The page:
A brain protein believed to be a key component in the progress of dementia can cause memory loss in healthy brains even before physical signs of degeneration appear according to new University of Sussex research.
The study, published May 29 in the open access Nature Publishing Group journal Scientific Reports, reveals a direct link between the main culprit of Alzheimer’s disease and memory loss.
Alzheimer’s disease is characterized by the formation of amyloid plaques in the brain tissue. These amyloid plaques are made up of an insoluble protein, ‘Amyloid-beta’ (Abeta), which forms small structures called ‘oligomers’ that are important in the disease progression.
Although these proteins are known to be involved in Alzheimer’s, little is understood about how they lead to memory loss.
Sussex Neuroscience researchers investigated how Abeta affected healthy brains of pond snails (Lymnaea stagnalis) by observing the effect of administering the protein following a food-reward training task.
The results showed that snails treated with Abeta had significantly impaired memories 24 hours later when tested with the food task, even though their brain tissue showed no sign of damage.
Lead author on the study Lenzie Ford said this demonstrated that Abeta alone is enough to lead to the symptoms of memory loss that are well known in Alzheimer’s disease.
She said, ‘what we observed was that snail brains remained apparently healthy even after the application of the protein. There was no loss of brain tissue, no signs of cell death, no changes in the normal behaviour of the animals, and yet memory was lost.
‘This shows that Alzheimer’s amyloid proteins don’t just affect memory by killing neurons of the brain, they seem to be targeting specific molecular pathways necessary for memories to be preserved.’
Professor George Kemenes, a Sussex neuroscientist who pioneered a thorough understanding of the molecular mechanisms of learning and memory in the pond snail’s nervous system, said, ‘because we understand the memory pathways so well, the simple snail brain has provided the ideal model system to enable us to link the loss of established memory to pure Abeta’.
The work will provide a platform for a more thorough investigation of the mechanisms and effects on memory pathways that lead to this memory loss.
Professor Serpell, a senior author on the study and co-director of the University of Sussex’s Dementia Research Group, said, ‘It is absolutely essential that we understand how Alzheimer’s disease develops in order to find specific targets for therapeutics to combat this disease.’
About this Alzheimer’s disease research
The data used in the study, “Excess of Rare, Inherited Truncating Mutations in Autism” came from families participating in the Simons Simplex Collection and from the Simons Foundation Autism Research Initiative. The data set including millions of genetic variants, was generated in collaboration with the National Database of Autism Research , and has been made freely available to other autism researchers.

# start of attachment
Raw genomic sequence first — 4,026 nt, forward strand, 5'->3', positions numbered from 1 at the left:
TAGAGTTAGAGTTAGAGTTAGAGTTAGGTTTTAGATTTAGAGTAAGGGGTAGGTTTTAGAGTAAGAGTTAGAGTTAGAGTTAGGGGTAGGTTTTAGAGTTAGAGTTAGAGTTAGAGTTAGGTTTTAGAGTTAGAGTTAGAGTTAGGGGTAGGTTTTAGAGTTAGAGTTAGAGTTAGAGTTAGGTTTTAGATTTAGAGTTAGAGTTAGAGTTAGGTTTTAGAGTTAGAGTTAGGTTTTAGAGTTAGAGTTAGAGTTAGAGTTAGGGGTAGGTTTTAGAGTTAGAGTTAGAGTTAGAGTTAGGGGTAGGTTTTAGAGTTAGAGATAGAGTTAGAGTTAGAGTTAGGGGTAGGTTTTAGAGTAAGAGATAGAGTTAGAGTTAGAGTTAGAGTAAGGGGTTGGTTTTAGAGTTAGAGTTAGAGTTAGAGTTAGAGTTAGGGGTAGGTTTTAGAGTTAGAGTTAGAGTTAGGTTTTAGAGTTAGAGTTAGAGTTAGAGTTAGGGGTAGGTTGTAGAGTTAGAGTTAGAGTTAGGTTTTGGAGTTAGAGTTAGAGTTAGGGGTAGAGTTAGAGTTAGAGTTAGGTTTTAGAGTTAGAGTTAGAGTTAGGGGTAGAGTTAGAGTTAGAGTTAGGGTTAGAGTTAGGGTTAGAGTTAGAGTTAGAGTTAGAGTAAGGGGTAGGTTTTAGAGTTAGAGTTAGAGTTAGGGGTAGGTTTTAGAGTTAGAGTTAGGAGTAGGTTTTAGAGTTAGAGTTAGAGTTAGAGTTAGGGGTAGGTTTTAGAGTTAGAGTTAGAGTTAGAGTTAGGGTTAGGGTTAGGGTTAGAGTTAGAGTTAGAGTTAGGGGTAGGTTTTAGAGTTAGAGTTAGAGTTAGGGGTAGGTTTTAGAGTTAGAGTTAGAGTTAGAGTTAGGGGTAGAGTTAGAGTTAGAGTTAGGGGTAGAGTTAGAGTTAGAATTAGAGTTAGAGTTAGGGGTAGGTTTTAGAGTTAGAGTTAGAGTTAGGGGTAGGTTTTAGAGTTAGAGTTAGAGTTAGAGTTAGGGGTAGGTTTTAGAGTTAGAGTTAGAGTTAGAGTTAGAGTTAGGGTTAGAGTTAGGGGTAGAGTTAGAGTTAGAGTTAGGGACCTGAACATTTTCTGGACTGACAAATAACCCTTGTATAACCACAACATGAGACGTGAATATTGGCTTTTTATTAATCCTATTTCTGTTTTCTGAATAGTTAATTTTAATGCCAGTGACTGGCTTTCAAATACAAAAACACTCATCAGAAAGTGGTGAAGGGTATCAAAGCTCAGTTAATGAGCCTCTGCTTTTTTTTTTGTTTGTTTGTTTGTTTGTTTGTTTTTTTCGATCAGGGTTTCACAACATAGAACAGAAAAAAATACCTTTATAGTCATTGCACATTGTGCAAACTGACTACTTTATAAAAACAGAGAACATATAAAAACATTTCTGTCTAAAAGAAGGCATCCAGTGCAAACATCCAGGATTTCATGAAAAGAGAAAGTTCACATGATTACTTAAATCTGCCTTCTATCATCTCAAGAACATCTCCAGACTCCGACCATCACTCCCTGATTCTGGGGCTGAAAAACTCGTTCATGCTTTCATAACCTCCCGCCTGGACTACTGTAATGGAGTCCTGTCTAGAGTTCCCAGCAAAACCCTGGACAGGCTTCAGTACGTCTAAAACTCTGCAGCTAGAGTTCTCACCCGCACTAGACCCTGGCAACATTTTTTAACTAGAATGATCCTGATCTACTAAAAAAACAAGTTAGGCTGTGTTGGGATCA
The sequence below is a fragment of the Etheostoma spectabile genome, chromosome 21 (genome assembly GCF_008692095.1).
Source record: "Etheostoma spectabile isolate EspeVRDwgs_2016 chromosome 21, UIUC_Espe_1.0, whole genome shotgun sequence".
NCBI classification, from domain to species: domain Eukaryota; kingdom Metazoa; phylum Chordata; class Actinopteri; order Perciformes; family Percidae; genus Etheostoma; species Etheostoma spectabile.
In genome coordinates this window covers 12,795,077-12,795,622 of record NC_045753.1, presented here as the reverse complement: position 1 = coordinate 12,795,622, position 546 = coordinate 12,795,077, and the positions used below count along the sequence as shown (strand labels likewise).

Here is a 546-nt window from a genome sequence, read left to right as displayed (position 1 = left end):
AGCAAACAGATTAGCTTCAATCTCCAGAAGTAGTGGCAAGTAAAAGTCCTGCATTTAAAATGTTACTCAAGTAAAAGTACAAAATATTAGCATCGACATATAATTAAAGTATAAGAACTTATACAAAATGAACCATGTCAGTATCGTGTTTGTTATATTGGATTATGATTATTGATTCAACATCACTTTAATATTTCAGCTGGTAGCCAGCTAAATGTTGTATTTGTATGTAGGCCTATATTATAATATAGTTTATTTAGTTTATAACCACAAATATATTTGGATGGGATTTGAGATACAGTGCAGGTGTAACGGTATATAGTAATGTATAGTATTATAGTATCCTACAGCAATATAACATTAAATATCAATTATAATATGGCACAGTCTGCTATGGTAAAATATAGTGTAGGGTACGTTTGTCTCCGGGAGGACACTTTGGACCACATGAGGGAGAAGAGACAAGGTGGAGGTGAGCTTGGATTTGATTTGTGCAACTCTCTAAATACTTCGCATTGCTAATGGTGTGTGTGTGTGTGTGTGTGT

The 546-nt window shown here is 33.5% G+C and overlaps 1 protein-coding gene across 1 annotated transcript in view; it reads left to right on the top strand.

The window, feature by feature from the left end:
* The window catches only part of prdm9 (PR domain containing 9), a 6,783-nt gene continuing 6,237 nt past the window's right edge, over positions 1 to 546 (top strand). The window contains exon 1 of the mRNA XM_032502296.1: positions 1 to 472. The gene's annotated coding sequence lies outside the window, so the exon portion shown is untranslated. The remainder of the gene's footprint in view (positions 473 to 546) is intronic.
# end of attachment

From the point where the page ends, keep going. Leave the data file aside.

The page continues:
Funding: This study was funded by the Alzheimer’s Research UK, Medical Research Council, Biotechnology and Biological Sciences Research Council, Brighton and Hove City Council, and the American Friends of the University of Sussex.
Source: Jacqui Bealing – University of Sussex Image Credit: The image is credited to NIA/NIH and is in the public domain Original Research: Full open access research for “Effects of Aß exposure on long-term associative memory and its neuronal mechanisms in a defined neuronal network” by Lenzie Ford, Michael Crossley, Thomas Williams, Julian R. Thorpe, Louise C. Serpell and György Kemenes in Scientific Reports. Published online May 29 2015 doi:10.1038/srep10614
Effects of Aß exposure on long-term associative memory and its neuronal mechanisms in a defined neuronal network
Amyloid beta (Aβ) induced neuronal death has been linked to memory loss, perhaps the most devastating symptom of Alzheimer’s disease (AD). Although Aβ-induced impairment of synaptic or intrinsic plasticity is known to occur before any cell death, the links between these neurophysiological changes and the loss of specific types of behavioral memory are not fully understood. Here we used a behaviorally and physiologically tractable animal model to investigate Aβ-induced memory loss and electrophysiological changes in the absence of neuronal death in a defined network underlying associative memory. We found similar behavioral but different neurophysiological effects for Aβ 25-35 and Aβ 1-42 in the feeding circuitry of the snail Lymnaea stagnalis. Importantly, we also established that both the behavioral and neuronal effects were dependent upon the animals having been classically conditioned prior to treatment, since Aβ application before training caused neither memory impairment nor underlying neuronal changes over a comparable period of time following treatment.
“Effects of Aß exposure on long-term associative memory and its neuronal mechanisms in a defined neuronal network” by Lenzie Ford, Michael Crossley, Thomas Williams, Julian R. Thorpe, Louise C. Serpell and György Kemenes in Scientific Reports. Published online May 29 2015 doi:10.1038/srep10614